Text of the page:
You haven’t mentioned what kinds of problems your friend has with girls, but it is true that porn shows a very distorted image of relationships, so that is unlikely to help him in developing healthy relationships. People have very different feelings and opinions about porn. For a lot of young people, viewing porn is their first experience of sex so it is important to remember that porn can give people unrealistic ideas about sex, sexual acts, what women look like, what men look like and what people enjoy in sexual relationships.


In particular, watching porn can lead people to believe myths such as:

  • Men want sex all of the time
  • Women like men to behave in an aggressive sexual way towards them
  • Men have to be in charge and women have to take a submissive or passive role in sex
  • Safe sex (ie use of condoms) is not important
  • More extreme sexual acts (group sex, violent o rough sex, anal sex etc.) are normal (hint: they’re not!)


All of the above myths are untrue – healthy intimate relationships start with enthusiastic consent, and are about a deep emotional connection – things rarely seen in any porn video.


You are a great friend to be thinking of ways to help. One thing you can do is when your friend says something about girls that you don’t agree with, make sure you speak up. You don’t have to start an argument or lecture, but say something like “Really? Where did you get that idea?” and let him know that stuff in porn is far from reality. There is lots of good information on this website, that you might like to look at yourself, or maybe show your friend. You found our website, so maybe flick him our link too. At the end of the day, everybody has to make up their own mind about what they choose to do, and how it lives up to their values or not, but well done for looking for support. If you are at all worried about your friend’s mental health or the safety of him or others, make sure you also talk to a trusted adult at home or at school and get some more specific advice.

There are a couple of things that make this a big deal. Firstly, many of the women we see on music vids and stuff like that aren’t being naked because they choose to be. They are usually naked to sell something – to make money for somebody else. That makes them a commodity – a product – and that makes them objectified. The easiest way for one person to be violent towards another person is to turn them in to an object ... it’s much easier to hurt an object than a person.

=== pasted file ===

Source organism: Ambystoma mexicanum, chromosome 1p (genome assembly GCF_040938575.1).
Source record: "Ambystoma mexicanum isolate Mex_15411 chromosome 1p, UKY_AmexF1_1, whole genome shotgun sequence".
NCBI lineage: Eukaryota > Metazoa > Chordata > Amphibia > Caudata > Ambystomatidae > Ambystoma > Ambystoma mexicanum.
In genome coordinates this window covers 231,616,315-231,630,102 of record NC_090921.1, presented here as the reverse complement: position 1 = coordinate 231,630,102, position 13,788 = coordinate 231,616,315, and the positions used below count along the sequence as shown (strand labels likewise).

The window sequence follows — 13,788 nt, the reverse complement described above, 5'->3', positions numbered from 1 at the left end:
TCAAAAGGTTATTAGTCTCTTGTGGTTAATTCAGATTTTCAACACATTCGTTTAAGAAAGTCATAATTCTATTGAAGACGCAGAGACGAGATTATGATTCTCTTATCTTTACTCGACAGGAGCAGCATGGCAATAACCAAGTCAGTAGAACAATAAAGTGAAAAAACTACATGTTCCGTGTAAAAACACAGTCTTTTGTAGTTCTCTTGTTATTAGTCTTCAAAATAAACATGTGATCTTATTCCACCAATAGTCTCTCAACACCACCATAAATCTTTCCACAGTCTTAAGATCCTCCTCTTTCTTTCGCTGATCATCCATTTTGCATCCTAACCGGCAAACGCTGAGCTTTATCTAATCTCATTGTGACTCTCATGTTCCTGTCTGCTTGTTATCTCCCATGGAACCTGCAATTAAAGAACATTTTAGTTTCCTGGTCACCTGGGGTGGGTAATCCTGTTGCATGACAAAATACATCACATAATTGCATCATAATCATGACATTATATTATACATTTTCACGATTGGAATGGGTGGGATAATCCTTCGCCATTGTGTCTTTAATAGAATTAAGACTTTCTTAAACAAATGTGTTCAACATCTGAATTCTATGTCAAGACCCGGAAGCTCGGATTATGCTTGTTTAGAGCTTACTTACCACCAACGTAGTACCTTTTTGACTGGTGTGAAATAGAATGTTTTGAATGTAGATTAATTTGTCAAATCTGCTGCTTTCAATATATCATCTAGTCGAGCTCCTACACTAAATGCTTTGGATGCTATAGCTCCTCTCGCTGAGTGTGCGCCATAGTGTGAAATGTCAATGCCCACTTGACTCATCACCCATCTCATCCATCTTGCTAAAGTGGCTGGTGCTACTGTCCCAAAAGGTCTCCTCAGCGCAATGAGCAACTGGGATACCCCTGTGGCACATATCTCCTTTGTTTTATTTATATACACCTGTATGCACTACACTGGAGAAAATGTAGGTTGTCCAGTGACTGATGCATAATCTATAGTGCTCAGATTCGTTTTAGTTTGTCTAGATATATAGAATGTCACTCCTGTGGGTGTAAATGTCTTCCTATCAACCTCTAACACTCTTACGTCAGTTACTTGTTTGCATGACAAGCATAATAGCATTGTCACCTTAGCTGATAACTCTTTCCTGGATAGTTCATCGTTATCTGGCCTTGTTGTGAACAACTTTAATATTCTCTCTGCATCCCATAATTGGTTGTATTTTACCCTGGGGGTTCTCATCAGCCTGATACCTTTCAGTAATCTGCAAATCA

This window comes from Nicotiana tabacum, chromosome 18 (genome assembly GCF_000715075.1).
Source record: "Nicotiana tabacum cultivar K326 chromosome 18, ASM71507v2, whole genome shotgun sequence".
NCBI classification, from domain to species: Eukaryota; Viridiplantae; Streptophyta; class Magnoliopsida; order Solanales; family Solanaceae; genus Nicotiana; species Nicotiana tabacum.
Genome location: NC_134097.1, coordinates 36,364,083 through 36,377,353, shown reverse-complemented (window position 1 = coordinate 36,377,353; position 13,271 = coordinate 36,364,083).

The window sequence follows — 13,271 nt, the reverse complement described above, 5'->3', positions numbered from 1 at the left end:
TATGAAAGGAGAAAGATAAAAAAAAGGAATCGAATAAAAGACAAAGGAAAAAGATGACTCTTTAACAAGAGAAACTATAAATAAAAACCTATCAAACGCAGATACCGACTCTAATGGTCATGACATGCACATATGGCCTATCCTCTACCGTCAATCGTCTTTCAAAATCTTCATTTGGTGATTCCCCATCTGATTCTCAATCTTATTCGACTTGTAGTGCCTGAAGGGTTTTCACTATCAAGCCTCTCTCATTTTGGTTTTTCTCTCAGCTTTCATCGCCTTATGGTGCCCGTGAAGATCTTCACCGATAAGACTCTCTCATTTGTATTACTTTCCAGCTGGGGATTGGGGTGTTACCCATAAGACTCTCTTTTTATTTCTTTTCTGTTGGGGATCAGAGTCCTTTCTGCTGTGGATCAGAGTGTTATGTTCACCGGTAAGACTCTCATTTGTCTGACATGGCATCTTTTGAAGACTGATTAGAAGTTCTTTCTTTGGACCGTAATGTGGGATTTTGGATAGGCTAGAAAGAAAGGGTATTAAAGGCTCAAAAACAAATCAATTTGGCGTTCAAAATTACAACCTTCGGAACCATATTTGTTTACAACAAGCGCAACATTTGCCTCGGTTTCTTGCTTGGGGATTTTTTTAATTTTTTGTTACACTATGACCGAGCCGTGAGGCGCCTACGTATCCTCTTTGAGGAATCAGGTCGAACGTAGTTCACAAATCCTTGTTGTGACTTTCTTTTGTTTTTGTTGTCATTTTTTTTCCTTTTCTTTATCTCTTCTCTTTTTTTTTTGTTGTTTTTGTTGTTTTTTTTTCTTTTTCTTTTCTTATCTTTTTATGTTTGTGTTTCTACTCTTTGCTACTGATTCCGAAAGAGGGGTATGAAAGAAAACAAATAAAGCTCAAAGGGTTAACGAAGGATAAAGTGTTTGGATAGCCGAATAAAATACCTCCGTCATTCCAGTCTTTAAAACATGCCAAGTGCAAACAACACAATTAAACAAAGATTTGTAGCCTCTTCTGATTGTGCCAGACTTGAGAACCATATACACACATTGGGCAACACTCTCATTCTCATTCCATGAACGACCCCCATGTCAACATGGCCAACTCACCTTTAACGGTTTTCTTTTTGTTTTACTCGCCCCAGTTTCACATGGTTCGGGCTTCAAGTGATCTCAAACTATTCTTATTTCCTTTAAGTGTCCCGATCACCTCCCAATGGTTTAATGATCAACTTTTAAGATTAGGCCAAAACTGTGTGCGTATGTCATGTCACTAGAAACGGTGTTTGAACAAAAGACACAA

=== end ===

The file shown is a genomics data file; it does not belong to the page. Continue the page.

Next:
Another thing that makes this a big deal is that it assumes that women are only valued for being hot. These same women who are being ‘empowered’ by being naked aren’t being empowered (or valued) for being smart, funny, witty, talented, courageous, quirky, adventurous – all of those things that make us REAL.

If mainstream pop culture was really open to all expressions of female sexuality and not simply presenting women's bodies as objects to be ogled, then we wouldn't be seeing the same body types in the same poses again and again.

Sexuality is a normal and healthy part of our identity. Simply put, sexuality is how we expressourselves as a sexual being. It describes how important sexual expression is in a person's life, how one chooses to express that sexuality, and any preference one may have towards the type of sexual partner they choose. The way we choose to behave sexually is as individual and complicated as the ways we choose to dress or earn a living. Human sexuality rarely falls into neat categories or lends itself to simple labeling, but rather is a rich and complex area of human experience.

Sexualisation, on the other hand, is very different to sexuality. It involves;

  • when a person’s value comes only from his or her sexual ‘hotness’ or behaviour, without taking in to account their personality,
  • a person’s physical attractiveness is judged by how ‘sexy’ they are (sexy being defined by what popular culture and the media tells us is sexy),
  • a person is sexually objectified — that means that they are made into a thing for other peoples sexual use, rather than seen as an individual person,
  • sexuality is inappropriately forced upon a person (like when an adult expression of sexuality is forced onto children who are not, at all, at that stage of their development).

It’s great that you have identified what you like and don’t like in a sexual relationship. Communication is the key to handling this situation. You should discuss this issue with your partner honestly and explain to them that you are not interested in using sex toys for pleasure. If you are in a healthy relationship your partner will understand and respect your sexual limits. You should talk to your partner about other ways to increase pleasure which will satisfy you both. If your partner does respect your decision to not use sex toys then you need to really consider whether you are in a healthy and respectful relationship.